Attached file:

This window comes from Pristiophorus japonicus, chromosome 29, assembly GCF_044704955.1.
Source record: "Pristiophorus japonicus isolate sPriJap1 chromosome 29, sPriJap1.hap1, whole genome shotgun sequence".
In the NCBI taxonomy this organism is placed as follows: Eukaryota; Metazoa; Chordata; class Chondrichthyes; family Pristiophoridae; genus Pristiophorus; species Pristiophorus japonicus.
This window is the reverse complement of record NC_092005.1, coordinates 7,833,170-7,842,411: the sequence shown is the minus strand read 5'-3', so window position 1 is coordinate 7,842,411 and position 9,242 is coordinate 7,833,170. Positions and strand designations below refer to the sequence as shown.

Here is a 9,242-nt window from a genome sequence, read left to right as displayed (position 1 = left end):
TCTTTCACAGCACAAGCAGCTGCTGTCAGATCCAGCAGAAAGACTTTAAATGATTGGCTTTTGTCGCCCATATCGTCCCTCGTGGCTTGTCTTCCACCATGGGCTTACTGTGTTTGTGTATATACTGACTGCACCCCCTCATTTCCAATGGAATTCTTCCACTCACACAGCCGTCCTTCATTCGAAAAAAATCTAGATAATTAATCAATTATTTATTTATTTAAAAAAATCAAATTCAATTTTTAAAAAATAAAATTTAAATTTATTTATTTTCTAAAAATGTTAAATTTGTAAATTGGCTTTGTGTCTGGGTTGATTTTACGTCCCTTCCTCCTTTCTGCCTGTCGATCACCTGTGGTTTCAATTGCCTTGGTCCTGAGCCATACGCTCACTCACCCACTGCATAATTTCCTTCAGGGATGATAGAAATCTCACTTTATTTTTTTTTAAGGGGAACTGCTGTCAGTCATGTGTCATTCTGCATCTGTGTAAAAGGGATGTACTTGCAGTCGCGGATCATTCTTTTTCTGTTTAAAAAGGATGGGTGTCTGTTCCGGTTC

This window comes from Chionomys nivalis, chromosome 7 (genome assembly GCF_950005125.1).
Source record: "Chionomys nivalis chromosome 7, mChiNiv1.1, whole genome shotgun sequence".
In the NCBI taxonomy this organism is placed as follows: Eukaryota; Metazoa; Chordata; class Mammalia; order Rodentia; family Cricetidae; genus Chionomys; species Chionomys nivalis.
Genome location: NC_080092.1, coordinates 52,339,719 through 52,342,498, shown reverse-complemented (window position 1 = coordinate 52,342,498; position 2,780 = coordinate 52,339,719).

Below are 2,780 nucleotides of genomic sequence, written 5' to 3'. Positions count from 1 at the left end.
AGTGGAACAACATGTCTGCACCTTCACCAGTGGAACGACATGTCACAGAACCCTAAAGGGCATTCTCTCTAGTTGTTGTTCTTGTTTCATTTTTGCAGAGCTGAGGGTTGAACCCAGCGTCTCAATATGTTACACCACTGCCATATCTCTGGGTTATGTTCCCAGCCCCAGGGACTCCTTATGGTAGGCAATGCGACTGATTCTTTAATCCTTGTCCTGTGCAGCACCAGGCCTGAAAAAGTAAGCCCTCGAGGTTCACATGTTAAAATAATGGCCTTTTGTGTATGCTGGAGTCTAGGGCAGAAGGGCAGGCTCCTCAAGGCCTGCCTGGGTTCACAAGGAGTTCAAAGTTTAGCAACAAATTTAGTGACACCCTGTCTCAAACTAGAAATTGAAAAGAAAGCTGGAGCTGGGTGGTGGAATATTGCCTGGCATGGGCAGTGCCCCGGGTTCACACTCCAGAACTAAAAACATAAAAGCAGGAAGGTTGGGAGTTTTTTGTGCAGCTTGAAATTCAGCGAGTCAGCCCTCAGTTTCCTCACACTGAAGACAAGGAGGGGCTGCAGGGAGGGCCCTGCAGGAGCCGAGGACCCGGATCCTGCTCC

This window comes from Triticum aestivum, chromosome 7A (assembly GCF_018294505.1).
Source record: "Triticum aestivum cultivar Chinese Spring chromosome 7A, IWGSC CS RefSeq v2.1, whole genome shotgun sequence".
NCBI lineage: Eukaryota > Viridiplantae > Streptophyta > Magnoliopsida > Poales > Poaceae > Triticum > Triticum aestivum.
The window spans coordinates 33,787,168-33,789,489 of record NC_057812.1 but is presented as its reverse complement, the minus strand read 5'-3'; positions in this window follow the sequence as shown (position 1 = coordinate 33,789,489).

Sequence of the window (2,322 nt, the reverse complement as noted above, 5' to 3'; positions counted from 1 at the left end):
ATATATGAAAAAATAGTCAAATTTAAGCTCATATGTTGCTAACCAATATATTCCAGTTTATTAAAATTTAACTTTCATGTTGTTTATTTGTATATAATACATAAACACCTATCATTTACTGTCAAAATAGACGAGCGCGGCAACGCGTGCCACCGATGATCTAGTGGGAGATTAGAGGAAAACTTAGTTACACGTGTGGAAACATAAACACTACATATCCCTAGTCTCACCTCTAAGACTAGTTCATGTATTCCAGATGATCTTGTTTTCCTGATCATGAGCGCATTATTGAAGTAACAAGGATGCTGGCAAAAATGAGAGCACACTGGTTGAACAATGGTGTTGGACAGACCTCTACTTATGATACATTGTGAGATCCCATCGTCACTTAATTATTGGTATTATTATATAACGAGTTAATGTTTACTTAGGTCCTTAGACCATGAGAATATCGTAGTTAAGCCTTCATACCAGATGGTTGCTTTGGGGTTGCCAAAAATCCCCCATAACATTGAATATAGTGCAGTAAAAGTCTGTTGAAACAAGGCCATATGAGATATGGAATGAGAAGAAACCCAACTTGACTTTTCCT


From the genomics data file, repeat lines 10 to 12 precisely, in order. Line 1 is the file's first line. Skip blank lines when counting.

Genome location: NC_080092.1, coordinates 52,339,719 through 52,342,498, shown reverse-complemented (window position 1 = coordinate 52,342,498; position 2,780 = coordinate 52,339,719).

Below are 2,780 nucleotides of genomic sequence, written 5' to 3'. Positions count from 1 at the left end.
AGTGGAACAACATGTCTGCACCTTCACCAGTGGAACGACATGTCACAGAACCCTAAAGGGCATTCTCTCTAGTTGTTGTTCTTGTTTCATTTTTGCAGAGCTGAGGGTTGAACCCAGCGTCTCAATATGTTACACCACTGCCATATCTCTGGGTTATGTTCCCAGCCCCAGGGACTCCTTATGGTAGGCAATGCGACTGATTCTTTAATCCTTGTCCTGTGCAGCACCAGGCCTGAAAAAGTAAGCCCTCGAGGTTCACATGTTAAAATAATGGCCTTTTGTGTATGCTGGAGTCTAGGGCAGAAGGGCAGGCTCCTCAAGGCCTGCCTGGGTTCACAAGGAGTTCAAAGTTTAGCAACAAATTTAGTGACACCCTGTCTCAAACTAGAAATTGAAAAGAAAGCTGGAGCTGGGTGGTGGAATATTGCCTGGCATGGGCAGTGCCCCGGGTTCACACTCCAGAACTAAAAACATAAAAGCAGGAAGGTTGGGAGTTTTTTGTGCAGCTTGAAATTCAGCGAGTCAGCCCTCAGTTTCCTCACACTGAAGACAAGGAGGGGCTGCAGGGAGGGCCCTGCAGGAGCCGAGGACCCGGATCCTGCTCC